Ask most people what they know about Egypt and their answer is usually pyramids and mummies. Ask what they know about mummies and the answers are most often from movies and television rather than history or archeology. In a way, it’s probably good that they haven’t depended on history for their mummy info because a new discovery is changing everything the experts know about Egyptian mummies – starting with when it was first practices.
“This completely reverses our understanding of the evolution of mummification. The materials used, their origins, and their associated trade routes will greatly influence our understanding of Old Kingdom Egypt.”
Professor Salima Ikram, head of Egyptology at the American University in Cairo, told the archeological site Arkeofili of the 2019 discovery of a mummy in a tomb in the necropolis at Saqqara, south of Cairo. Pottery in the tomb showed it was from the Old Kingdom period of Ancient Egypt from 2575 BCE to 2150 BCE. Hieroglyphs told that the tomb belonged to Khuwy, a nobleman of the Fifth Dynasty and a relative of the royal family in the Old Period. However, Ikram doubted the mummy was Khuwy because its mummification was so well done.
“Until now, we thought Old Kingdom mummification was relatively simple, with simple drying (which wasn't always successful): not removing the brain and removing only the occasional internal organs. Indeed, the outer appearance of the deceased was more important than the inner appearance. Also, the use of resins in Old Kingdom mummies recorded so far was much more limited.”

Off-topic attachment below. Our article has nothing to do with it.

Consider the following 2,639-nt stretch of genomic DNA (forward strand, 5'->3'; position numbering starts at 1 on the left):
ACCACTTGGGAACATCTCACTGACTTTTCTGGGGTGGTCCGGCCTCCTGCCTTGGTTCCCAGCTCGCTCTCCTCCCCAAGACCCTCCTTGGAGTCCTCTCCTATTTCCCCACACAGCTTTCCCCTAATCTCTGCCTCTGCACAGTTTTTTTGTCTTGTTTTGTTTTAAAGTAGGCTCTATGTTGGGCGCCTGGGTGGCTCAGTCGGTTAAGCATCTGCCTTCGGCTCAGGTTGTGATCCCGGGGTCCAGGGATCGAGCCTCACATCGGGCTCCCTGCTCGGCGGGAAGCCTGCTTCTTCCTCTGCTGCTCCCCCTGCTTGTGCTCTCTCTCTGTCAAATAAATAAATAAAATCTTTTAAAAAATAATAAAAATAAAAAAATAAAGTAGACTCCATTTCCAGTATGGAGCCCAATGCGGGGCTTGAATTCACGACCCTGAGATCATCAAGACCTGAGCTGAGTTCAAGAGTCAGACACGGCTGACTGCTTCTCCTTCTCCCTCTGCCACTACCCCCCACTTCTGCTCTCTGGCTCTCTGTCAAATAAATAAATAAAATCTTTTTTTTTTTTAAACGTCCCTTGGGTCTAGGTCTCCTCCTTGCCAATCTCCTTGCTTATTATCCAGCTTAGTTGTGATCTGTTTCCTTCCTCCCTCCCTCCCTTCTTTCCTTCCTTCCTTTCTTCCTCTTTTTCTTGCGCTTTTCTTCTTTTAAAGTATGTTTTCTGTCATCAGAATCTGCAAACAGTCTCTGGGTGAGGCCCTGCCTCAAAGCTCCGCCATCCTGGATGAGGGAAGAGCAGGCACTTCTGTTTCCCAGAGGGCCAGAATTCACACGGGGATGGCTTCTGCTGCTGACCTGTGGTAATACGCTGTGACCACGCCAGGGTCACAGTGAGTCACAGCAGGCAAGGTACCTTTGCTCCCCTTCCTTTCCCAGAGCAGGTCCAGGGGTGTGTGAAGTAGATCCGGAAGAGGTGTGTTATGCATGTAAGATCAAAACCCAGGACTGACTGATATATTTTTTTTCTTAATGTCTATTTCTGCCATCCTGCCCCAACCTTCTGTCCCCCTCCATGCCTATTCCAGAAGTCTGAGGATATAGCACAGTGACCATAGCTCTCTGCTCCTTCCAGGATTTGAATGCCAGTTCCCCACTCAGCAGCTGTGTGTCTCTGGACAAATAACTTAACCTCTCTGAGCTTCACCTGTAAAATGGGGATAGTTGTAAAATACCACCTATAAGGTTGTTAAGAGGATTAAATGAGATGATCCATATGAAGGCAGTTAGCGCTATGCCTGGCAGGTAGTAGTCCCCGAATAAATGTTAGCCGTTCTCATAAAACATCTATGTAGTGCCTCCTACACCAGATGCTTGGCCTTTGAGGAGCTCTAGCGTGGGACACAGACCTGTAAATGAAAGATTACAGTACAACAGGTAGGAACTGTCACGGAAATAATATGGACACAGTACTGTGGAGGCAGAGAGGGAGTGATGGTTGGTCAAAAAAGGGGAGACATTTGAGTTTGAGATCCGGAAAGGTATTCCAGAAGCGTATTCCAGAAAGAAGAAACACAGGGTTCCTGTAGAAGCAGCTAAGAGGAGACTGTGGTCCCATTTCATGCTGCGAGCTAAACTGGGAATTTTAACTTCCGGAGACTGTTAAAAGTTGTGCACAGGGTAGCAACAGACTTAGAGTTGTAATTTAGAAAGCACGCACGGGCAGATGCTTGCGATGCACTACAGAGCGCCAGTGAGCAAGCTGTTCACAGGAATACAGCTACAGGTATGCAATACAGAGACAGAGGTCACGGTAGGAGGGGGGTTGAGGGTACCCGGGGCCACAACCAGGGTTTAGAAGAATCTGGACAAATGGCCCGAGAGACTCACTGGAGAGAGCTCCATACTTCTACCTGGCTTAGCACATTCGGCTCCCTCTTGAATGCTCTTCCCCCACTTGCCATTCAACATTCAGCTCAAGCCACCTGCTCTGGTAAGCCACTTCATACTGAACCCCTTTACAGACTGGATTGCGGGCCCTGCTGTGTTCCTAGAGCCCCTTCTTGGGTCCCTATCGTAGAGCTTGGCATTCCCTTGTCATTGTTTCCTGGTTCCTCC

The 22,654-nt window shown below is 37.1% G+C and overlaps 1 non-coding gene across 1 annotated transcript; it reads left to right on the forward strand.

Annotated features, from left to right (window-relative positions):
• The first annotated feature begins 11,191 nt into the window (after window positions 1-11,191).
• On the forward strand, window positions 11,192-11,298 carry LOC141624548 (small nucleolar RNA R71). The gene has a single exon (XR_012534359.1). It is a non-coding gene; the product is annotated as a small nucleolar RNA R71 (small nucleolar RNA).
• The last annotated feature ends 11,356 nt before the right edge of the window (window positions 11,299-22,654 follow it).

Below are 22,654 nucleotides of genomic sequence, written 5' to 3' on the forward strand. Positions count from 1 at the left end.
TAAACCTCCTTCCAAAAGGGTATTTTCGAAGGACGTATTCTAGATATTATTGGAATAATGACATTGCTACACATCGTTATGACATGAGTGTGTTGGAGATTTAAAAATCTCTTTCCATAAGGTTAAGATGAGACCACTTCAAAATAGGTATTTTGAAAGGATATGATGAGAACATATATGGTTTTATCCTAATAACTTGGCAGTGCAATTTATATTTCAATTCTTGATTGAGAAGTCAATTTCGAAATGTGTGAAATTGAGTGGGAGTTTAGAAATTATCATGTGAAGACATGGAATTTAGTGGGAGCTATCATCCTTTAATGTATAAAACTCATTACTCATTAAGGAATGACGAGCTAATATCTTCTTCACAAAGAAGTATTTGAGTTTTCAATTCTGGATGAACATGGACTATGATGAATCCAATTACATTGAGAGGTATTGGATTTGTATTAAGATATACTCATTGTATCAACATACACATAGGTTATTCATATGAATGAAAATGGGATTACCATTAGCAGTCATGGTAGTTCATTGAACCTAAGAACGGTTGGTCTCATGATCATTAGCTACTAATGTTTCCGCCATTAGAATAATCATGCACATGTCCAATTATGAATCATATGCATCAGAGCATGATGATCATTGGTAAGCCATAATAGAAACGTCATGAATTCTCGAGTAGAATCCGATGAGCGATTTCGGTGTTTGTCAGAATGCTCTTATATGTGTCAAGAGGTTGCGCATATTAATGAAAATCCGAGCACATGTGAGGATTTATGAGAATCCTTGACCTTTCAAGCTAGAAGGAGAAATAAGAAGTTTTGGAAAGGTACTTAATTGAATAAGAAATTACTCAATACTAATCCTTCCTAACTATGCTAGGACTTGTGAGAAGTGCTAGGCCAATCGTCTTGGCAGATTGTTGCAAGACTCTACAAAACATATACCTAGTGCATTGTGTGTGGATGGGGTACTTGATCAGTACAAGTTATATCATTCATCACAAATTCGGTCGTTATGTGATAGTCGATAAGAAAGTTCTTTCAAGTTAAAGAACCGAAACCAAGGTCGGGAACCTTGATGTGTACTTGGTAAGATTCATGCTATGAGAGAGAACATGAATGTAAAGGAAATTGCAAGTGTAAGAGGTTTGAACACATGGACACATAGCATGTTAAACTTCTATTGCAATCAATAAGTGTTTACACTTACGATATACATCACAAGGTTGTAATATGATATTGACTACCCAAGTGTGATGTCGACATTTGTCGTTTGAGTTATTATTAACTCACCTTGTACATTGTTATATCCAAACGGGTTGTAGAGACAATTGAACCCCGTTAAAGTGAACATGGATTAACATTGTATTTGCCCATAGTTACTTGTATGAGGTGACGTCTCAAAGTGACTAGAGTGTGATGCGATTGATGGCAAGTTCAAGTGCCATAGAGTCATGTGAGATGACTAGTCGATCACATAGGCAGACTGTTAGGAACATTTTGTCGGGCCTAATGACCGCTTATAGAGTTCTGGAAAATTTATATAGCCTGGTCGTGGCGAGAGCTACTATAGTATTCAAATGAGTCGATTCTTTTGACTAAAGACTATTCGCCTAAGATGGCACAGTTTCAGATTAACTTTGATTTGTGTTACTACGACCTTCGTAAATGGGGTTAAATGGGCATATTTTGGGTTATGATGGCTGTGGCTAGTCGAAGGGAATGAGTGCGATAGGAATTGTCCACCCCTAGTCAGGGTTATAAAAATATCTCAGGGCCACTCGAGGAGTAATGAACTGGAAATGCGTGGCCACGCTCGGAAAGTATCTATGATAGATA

Ikram was stunned by the quality of mummification – the body had been washed and filled with high-quality resins, then wrapped in extremely fine linen. (Photos here at the Daily Mail.) These techniques were thought to have been developed 1,000 years later in the 21st Dynasty … if this mummy is the nobleman Khuwy, he is now the world’s oldest known mummy. Khuwy not only changes the history of mummification, he changes the history of Egypt as well.
“The materials used, their origins, and their associated trade routes will greatly influence our understanding of Old Kingdom Egypt.”
Khuwy could prove that the Old Dynasty was more sophisticated and worldly than once thought – 1,000 years more sophisticated. The news of Professor Ikram’s history-changing analysis comes as part of the promotion of the upcoming series “Lost Treasures of Egypt,” showing on the National Geographic channel in November. National Geographic also broadcast the opening of the tomb of Khuwy in 2019, so he’s becoming quite the TV star. Kudos to National Geographic for its involvement in the archeology of Egypt. It sounds like the series will live up to its theme:
“With every new body archaeologists unearth, the story of the mummies of Egypt becomes clearer.”